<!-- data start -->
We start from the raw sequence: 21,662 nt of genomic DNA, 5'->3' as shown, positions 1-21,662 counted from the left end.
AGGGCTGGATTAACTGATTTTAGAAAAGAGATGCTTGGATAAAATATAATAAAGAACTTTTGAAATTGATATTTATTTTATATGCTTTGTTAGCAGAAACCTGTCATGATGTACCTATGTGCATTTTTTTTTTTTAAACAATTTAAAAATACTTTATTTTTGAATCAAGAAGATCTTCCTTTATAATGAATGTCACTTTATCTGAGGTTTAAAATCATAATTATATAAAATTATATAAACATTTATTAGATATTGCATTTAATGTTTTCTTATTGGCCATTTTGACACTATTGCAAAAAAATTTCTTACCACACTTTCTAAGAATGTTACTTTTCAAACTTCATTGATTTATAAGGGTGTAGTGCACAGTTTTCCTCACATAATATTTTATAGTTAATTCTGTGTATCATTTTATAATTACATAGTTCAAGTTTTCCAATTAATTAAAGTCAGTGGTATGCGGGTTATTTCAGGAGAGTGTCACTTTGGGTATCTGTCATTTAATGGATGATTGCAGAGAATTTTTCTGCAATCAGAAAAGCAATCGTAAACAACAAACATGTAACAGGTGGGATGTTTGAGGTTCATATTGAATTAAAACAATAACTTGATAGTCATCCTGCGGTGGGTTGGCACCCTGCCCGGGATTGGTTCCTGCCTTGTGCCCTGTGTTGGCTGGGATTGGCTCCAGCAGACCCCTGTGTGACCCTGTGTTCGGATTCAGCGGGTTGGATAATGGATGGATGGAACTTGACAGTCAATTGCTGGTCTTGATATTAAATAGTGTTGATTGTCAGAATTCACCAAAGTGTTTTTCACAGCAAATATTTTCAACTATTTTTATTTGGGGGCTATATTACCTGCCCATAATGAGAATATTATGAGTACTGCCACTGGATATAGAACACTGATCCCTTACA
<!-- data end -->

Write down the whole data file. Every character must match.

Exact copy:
We start from the raw sequence: 21,662 nt of genomic DNA, 5'->3' as shown, positions 1-21,662 counted from the left end.
AGGGCTGGATTAACTGATTTTAGAAAAGAGATGCTTGGATAAAATATAATAAAGAACTTTTGAAATTGATATTTATTTTATATGCTTTGTTAGCAGAAACCTGTCATGATGTACCTATGTGCATTTTTTTTTTTTAAACAATTTAAAAATACTTTATTTTTGAATCAAGAAGATCTTCCTTTATAATGAATGTCACTTTATCTGAGGTTTAAAATCATAATTATATAAAATTATATAAACATTTATTAGATATTGCATTTAATGTTTTCTTATTGGCCATTTTGACACTATTGCAAAAAAATTTCTTACCACACTTTCTAAGAATGTTACTTTTCAAACTTCATTGATTTATAAGGGTGTAGTGCACAGTTTTCCTCACATAATATTTTATAGTTAATTCTGTGTATCATTTTATAATTACATAGTTCAAGTTTTCCAATTAATTAAAGTCAGTGGTATGCGGGTTATTTCAGGAGAGTGTCACTTTGGGTATCTGTCATTTAATGGATGATTGCAGAGAATTTTTCTGCAATCAGAAAAGCAATCGTAAACAACAAACATGTAACAGGTGGGATGTTTGAGGTTCATATTGAATTAAAACAATAACTTGATAGTCATCCTGCGGTGGGTTGGCACCCTGCCCGGGATTGGTTCCTGCCTTGTGCCCTGTGTTGGCTGGGATTGGCTCCAGCAGACCCCTGTGTGACCCTGTGTTCGGATTCAGCGGGTTGGATAATGGATGGATGGAACTTGACAGTCAATTGCTGGTCTTGATATTAAATAGTGTTGATTGTCAGAATTCACCAAAGTGTTTTTCACAGCAAATATTTTCAACTATTTTTATTTGGGGGCTATATTACCTGCCCATAATGAGAATATTATGAGTACTGCCACTGGATATAGAACACTGATCCCTTACA